Waiting List Control
Participants in this condition will not receive any change to their usual treatment for a period of 5 months, after which they will be given access to complete the ACT OPEN treatment.
Other: Waiting list control
Participants will receive their usual treatment for 5 months, after which they will complete ACT OPEN as described. A waiting list control was chosen as there is no clearly credible active psychotherapy to serve as the comparator in this context, particularly in light of high drop-out rates in two previous studies of CBT for pain in HIV. Providing the online treatment without therapist support may appear to be a logical comparison group instead of a waitlist control. However, there is evidence that therapist support is a key component of online CBT and, therefore, without this support it may not represent a credible treatment against which to judge the full treatment. In the context of the feasibility aims of this trial these reasons, the use of a waiting list control is thus justified.
- Recruitment Rate [ Time Frame: Baseline ]Proportion of participants randomised relative to total trial referrals
- Retention Rate [ Time Frame: 8 weeks post-randomisation ]Proportion of participants who complete follow-up questionnaires
- Treatment Completion Rate [ Time Frame: 8 weeks following receipt of treatment ]We expect 70% of participants to complete at least 8/12 ACT OPEN sessions
- Treatment Satisfaction [ Time Frame: 8 weeks following receipt of treatment ]Total score on the Client Satisfaction Questionnaire (range: 8-32; higher scores reflect greater satisfaction)
- Data Completeness [ Time Frame: Baseline ]Proportion of missing items on individual questionnaires
- Other Treatments Accessed [ Time Frame: 8 weeks post-randomisation ]Self-reported frequency of use of other treatments (e.g., medical, complimentary, etc)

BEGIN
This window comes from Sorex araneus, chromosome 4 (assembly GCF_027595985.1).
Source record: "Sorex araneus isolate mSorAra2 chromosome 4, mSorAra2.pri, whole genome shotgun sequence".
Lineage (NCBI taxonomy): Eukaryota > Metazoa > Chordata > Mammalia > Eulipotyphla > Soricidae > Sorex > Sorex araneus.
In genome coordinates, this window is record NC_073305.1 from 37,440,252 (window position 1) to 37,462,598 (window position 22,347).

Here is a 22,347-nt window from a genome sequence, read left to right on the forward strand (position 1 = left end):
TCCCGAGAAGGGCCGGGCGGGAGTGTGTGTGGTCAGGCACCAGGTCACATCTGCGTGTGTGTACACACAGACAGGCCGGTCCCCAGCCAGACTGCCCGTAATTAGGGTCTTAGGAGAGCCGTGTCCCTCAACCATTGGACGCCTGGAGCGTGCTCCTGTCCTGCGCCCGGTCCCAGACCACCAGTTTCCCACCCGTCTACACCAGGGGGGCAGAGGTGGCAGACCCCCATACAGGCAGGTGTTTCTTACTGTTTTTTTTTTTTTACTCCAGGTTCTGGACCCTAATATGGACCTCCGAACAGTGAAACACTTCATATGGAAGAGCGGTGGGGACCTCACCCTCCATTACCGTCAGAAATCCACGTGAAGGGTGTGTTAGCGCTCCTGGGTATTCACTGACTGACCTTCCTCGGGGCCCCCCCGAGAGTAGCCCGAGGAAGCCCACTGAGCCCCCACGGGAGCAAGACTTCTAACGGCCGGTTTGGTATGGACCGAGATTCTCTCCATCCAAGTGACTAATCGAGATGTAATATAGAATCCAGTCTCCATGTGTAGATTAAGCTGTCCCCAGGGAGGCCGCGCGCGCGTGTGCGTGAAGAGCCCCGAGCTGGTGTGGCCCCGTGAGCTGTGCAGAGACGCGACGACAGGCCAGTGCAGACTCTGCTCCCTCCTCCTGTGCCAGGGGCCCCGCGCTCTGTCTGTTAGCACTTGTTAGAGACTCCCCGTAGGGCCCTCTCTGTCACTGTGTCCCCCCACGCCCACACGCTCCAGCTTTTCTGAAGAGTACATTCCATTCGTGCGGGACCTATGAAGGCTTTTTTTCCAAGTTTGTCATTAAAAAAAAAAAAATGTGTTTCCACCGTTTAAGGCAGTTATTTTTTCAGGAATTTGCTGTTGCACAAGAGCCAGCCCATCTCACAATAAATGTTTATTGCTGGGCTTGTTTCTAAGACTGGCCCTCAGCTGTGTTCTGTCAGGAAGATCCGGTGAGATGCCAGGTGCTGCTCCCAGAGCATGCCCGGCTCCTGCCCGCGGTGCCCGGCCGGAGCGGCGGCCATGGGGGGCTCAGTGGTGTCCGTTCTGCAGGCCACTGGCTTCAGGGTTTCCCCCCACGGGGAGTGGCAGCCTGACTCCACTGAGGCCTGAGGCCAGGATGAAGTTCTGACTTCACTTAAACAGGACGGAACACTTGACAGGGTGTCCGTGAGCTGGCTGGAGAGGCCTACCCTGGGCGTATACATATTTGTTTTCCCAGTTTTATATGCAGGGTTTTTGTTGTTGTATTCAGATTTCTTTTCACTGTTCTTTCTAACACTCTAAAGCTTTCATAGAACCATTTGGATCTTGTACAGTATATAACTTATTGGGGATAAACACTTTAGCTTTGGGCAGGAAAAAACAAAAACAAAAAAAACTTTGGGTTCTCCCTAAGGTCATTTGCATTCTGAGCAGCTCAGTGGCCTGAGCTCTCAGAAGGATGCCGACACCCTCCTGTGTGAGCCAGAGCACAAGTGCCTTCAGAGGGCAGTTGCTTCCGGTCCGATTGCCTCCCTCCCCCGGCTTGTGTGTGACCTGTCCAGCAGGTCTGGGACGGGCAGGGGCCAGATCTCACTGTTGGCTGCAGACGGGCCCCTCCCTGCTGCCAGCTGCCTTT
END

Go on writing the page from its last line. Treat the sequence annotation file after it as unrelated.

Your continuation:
- Patient's impression of overall change during treatment [ Time Frame: 8 weeks following receipt of treatment ]Score on single item Patient Global Impression of Change Rating (range: 1 (very much improved) to 7 (very much worse))
- Pain Interference [ Time Frame: 8 weeks post-randomisation ]Brief Pain Inventory average of pain interference subscale items score (range 0-10; higher scores reflect greater pain interference)
- Social and Occupational Functioning [ Time Frame: 8 weeks post-randomisation ]Work and Social Adjustment Scale Total Score (range: 0-40; higher scores reflect greater impairment in social and occupational functioning)
- Depression Symptoms [ Time Frame: 8 weeks post-randomisation ]PHQ-9 Total Score (range: 0-27; higher scores reflect more severe depression symptoms)
- Pain Acceptance [ Time Frame: 8 weeks post-randomisation ]Chronic Pain Acceptance Questionnaire--8 Item Version Total Score (range: 0-48; higher scores reflect greater acceptance)
- Pain Intensity [ Time Frame: 8 weeks post-randomisation ]Average of the Brief Pain Inventory pain intensity items (range: 0-10; higher scores reflect more intense pain)
To learn more about this study, you or your doctor may contact the study research staff using the contact information provided by the sponsor.
Please refer to this study by its ClinicalTrials.gov identifier (NCT number): NCT03584412
|Chelsea and Westminster Hospital|
|London, United Kingdom, SE1 9RT|
|Guy's and St Thomas' Hospital NHS Foundation Trust|
|London, United Kingdom, SE1 9RT|
|King's College Hospital|
|London, United Kingdom, SE1 9RT|
|Principal Investigator:||Whitney Scott, PhD||Whitney Scott|